Constitutively nuclear FoxO1 prevents GLP-1 effect on gene expression.

We next evaluated the contribution of FoxO1 nuclear exclusion to the GLP-1 transcriptional response in β-cells. GLP-1 increased the levels of mRNAs encoding Pdx1, Foxa2, and Insulin2 and decreased the levels of Igfbp1 (Fig. 6A). In all instances, constitutively nuclear FoxO1 prevented the effect of GLP-1. To determine whether this effect was due to a direct inhibition of FoxO1-dependent transcription, we measured occupancy of the forkhead binding site in the Igfbp1 and Foxa2 promoters using chromatin immunoprecipitation assays. Under basal conditions, we detected FoxO1 bound to both promoters. GLP-1 inhibited FoxO1 binding. GLP-1 was similarly able to decrease FoxO1 binding in H2O2-treated cells, consistent with its effect to inhibit H2O2-induced caspase activation (Fig. 3). In contrast, GLP-1 had no effect in cells expressing constitutively nuclear FoxO1 (Fig. 6B). It should be pointed out that GLP-1 inhibits Igfbp1 and promotes Foxa2 expression. Because FoxO1 binds to both promoters, the data are consistent with the notion that it acts as a transcriptional activator for some genes and as a repressor for others (18).

DISCUSSION

GLP-1 is a potent glucoincretin hormone with valuable properties for diabetes treatment. Although its proliferative and antiapoptotic properties have been demonstrated in the β-cell, the molecular mechanism by which GLP-1 exerts its effect on β-cell mass is not fully understood. Pharmacological and biochemical evidence indicates that PI 3-kinase/Akt signaling plays a central role in GLP-1 action on β-cell growth and survival. In the present study, we investigated the role of the transcription factor FoxO1 in the action of GLP-1 on β-cell proliferation and survival. As recently hypothesized (31), we show that GLP-1 inhibits FoxO1 transcriptional activity through phosphorylation-dependent nuclear exclusion in INS832/13 cells. Moreover, the ability of the long-acting GLP-1 derivative Exendin4 to increase β-cell mass was blunted in transgenic mice expressing constitutively nuclear FoxO1 in β-cells. Finally, we demonstrate that FoxO1 inactivation plays an important role in the effect of GLP-1 on the expression of important β-cell transcription factors, such as Pdx1 and Foxa2. Our data indicate that FoxO1 inhibition is required for GLP1-dependent proliferation (Fig. 7).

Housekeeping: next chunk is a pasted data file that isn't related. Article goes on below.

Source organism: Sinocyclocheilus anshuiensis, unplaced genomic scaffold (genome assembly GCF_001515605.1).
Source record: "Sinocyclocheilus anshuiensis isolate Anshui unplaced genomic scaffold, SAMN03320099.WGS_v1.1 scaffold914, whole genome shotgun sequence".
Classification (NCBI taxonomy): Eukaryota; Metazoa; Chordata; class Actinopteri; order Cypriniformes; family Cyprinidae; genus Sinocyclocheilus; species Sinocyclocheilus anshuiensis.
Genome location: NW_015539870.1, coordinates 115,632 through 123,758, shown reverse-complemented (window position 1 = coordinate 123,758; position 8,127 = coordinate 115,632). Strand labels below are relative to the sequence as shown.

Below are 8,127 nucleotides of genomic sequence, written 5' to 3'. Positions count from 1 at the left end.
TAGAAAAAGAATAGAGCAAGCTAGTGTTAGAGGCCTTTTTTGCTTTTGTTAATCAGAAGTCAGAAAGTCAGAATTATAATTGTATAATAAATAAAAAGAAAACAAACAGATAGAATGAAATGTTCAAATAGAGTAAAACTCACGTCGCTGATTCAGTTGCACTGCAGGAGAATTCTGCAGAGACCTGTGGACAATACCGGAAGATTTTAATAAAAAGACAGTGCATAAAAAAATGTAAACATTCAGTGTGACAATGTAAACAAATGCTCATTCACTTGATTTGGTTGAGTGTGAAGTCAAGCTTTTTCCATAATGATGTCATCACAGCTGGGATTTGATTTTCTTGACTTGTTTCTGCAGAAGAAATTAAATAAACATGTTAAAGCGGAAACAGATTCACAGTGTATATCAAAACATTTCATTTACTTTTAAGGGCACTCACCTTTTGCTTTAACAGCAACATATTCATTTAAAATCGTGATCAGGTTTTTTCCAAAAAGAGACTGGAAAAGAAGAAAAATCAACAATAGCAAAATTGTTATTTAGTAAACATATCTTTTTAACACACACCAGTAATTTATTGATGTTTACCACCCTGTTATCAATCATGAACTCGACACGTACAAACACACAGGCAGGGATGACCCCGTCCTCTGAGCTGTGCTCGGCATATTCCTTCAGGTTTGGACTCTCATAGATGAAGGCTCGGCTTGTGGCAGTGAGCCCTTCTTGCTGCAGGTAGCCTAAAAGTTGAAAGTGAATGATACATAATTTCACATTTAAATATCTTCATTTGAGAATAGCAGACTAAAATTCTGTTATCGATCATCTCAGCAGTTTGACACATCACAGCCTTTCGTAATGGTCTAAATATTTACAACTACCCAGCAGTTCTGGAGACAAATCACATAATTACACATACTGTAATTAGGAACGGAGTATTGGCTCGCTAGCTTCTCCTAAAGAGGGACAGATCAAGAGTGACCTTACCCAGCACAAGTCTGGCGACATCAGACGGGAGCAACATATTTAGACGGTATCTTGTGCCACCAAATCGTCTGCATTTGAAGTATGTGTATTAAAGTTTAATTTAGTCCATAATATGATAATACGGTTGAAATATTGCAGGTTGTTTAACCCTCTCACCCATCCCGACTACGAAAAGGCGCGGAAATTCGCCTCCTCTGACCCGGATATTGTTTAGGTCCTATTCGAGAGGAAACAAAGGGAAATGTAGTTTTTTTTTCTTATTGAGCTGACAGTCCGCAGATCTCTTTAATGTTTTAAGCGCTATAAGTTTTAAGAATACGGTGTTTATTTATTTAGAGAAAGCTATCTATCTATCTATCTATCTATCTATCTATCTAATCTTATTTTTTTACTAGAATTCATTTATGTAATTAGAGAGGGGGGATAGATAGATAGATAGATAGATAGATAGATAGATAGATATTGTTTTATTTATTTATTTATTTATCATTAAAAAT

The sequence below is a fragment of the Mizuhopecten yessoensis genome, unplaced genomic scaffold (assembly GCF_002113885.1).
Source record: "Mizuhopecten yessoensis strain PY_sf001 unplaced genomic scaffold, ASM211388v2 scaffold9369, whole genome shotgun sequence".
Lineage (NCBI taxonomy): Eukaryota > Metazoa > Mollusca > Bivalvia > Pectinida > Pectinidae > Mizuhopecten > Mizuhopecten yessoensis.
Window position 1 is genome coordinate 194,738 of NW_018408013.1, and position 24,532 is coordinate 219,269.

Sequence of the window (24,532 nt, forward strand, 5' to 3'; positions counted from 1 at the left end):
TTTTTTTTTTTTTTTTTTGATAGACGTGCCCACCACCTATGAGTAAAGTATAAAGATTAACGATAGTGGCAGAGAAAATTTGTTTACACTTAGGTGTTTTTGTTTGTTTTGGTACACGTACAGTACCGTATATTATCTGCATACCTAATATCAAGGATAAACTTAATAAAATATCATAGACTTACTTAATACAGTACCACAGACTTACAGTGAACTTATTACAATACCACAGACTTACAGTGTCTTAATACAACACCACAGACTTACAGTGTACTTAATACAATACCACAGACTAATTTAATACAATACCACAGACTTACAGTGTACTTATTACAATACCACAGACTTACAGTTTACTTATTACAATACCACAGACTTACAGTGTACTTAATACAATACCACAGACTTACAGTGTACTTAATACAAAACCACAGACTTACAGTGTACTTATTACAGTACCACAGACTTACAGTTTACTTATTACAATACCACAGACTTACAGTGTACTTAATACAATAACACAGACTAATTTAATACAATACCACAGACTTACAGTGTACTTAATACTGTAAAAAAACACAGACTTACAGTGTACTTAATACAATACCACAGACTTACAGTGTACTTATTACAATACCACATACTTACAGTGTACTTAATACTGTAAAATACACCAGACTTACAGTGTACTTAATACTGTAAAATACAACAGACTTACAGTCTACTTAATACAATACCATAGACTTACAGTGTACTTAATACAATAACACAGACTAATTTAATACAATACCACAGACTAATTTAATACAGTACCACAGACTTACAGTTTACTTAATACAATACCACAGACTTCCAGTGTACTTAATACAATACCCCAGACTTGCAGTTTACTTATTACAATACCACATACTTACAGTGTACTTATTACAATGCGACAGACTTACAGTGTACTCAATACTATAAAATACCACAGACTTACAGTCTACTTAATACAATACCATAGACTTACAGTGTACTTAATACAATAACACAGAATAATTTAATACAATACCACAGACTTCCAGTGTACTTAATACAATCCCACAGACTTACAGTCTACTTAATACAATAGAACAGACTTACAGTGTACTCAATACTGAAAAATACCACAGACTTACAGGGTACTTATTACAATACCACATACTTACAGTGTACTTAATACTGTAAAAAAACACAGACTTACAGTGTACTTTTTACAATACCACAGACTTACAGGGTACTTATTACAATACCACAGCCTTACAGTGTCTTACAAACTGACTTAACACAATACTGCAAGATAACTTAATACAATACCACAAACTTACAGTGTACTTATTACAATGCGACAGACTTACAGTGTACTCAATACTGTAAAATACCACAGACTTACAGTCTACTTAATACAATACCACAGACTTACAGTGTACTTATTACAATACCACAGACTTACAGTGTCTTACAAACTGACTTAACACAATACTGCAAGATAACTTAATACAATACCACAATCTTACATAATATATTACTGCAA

Restoration of insulin secretion and β-cell mass is central to the treatment of diabetes (3234). Through its pivotal role in PI 3-kinase/Akt signaling, FoxO1 has the potential to integrate the proliferative and antiapoptotic signals of β-cell growth factors. We have previously shown that FoxO1 plays an important role in metabolic control, but because of the complex interactions among different tissues, it remained unclear whether this effect is due to intrinsic actions of FoxO1 in the β-cell or to its regulation of peripheral insulin sensitivity (19). In this study, we show that expression of constitutively nuclear FoxO1 inhibits β-cell proliferation induced by glucose, GLP-1, BTC, and serum. Moreover, a recent publication demonstrates that FoxO1 mediates the action of glucose-dependent inhibitory peptide on β-cell survival by regulating Bax expression (35). Based on those results and on the present study, it appears that FoxO1 is a general regulator of β-cell mass in response to incretins.